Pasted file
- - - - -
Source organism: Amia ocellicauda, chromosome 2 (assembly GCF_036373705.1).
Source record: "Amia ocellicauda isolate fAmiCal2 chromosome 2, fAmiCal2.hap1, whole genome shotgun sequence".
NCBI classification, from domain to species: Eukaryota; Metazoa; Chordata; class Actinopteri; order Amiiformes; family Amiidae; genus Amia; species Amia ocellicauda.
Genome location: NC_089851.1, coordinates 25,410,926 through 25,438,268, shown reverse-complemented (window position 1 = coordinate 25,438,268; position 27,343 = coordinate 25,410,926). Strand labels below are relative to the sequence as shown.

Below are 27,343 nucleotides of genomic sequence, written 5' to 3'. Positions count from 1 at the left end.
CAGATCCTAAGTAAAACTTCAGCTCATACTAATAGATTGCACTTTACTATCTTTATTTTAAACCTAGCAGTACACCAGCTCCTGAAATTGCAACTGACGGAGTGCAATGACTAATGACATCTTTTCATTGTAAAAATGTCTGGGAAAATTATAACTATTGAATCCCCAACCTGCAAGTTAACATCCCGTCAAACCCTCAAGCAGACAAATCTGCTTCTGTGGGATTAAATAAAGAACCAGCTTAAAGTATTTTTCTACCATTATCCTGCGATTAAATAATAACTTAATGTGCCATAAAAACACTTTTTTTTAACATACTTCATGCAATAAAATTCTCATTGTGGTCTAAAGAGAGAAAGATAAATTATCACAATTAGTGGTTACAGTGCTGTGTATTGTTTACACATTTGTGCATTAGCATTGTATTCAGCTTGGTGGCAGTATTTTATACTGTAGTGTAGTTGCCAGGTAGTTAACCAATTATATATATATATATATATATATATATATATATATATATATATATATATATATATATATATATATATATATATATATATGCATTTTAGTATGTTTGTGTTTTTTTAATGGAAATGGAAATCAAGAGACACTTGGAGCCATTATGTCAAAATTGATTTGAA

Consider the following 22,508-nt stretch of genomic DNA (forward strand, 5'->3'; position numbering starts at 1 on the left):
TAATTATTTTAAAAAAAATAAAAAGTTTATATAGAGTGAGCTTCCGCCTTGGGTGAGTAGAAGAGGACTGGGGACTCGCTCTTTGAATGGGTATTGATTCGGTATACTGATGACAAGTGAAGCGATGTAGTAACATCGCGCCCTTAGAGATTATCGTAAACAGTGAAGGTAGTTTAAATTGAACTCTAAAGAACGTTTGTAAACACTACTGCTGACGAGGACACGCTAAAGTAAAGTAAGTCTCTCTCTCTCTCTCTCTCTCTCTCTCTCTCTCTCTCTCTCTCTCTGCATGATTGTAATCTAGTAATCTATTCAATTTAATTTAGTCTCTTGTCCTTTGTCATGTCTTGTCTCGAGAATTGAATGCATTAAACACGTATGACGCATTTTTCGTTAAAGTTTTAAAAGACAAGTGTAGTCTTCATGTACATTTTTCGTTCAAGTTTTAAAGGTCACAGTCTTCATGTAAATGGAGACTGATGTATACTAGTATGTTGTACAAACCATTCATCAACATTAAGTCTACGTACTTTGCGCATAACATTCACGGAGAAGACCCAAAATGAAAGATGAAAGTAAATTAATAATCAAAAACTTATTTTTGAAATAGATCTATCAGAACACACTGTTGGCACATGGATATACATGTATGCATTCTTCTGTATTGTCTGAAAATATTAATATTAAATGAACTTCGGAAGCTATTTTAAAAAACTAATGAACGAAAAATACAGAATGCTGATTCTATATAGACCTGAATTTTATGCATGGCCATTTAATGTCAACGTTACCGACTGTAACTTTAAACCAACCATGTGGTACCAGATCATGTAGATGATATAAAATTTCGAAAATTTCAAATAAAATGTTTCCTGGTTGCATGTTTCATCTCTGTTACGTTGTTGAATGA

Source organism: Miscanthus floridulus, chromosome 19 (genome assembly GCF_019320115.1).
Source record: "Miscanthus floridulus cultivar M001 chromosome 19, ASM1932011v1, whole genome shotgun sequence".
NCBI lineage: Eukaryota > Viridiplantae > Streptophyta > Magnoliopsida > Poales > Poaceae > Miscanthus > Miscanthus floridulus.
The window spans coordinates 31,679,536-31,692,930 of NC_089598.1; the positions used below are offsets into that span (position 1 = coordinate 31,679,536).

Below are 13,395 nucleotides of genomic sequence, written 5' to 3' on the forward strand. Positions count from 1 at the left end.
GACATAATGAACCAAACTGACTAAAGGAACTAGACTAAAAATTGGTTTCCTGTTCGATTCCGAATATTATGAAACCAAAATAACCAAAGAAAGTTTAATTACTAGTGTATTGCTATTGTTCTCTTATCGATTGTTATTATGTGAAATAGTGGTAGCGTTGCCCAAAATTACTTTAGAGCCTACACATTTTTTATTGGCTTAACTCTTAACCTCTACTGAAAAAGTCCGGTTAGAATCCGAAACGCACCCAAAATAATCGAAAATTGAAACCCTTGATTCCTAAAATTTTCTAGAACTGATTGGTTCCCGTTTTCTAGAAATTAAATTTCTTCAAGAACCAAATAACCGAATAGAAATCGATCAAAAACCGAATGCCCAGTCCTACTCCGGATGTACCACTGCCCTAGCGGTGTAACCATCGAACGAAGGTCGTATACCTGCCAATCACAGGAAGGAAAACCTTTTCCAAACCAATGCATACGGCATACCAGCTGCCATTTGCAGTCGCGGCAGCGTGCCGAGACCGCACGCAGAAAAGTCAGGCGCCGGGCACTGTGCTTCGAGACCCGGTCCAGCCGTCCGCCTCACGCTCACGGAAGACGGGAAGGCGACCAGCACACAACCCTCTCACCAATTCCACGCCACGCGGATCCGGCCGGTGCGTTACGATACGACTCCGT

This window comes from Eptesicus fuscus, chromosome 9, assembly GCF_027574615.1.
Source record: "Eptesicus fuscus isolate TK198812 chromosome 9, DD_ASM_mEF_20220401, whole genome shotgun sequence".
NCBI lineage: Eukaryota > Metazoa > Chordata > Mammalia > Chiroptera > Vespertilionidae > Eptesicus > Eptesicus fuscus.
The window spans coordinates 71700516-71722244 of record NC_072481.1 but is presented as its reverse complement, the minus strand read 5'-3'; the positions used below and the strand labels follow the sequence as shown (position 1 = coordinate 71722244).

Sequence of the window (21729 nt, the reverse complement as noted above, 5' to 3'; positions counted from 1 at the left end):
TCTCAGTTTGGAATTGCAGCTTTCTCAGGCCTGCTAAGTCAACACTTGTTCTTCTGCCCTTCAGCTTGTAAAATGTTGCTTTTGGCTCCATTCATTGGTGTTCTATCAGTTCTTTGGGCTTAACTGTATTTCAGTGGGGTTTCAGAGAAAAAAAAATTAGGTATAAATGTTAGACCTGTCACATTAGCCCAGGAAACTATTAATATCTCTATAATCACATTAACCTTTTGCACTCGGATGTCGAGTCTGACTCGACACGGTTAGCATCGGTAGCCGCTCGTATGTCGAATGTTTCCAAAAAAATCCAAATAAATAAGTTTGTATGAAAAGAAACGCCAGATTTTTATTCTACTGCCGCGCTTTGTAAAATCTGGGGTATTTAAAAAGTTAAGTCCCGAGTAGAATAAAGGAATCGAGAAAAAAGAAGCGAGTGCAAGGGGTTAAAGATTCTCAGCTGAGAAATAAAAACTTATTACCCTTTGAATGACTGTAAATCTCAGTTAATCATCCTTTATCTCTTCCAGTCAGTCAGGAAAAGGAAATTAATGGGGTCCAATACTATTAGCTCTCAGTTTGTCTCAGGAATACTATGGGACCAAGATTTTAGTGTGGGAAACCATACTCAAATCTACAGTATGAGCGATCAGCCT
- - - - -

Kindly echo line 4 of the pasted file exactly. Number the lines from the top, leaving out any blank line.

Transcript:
Genome location: NC_089851.1, coordinates 25,410,926 through 25,438,268, shown reverse-complemented (window position 1 = coordinate 25,438,268; position 27,343 = coordinate 25,410,926). Strand labels below are relative to the sequence as shown.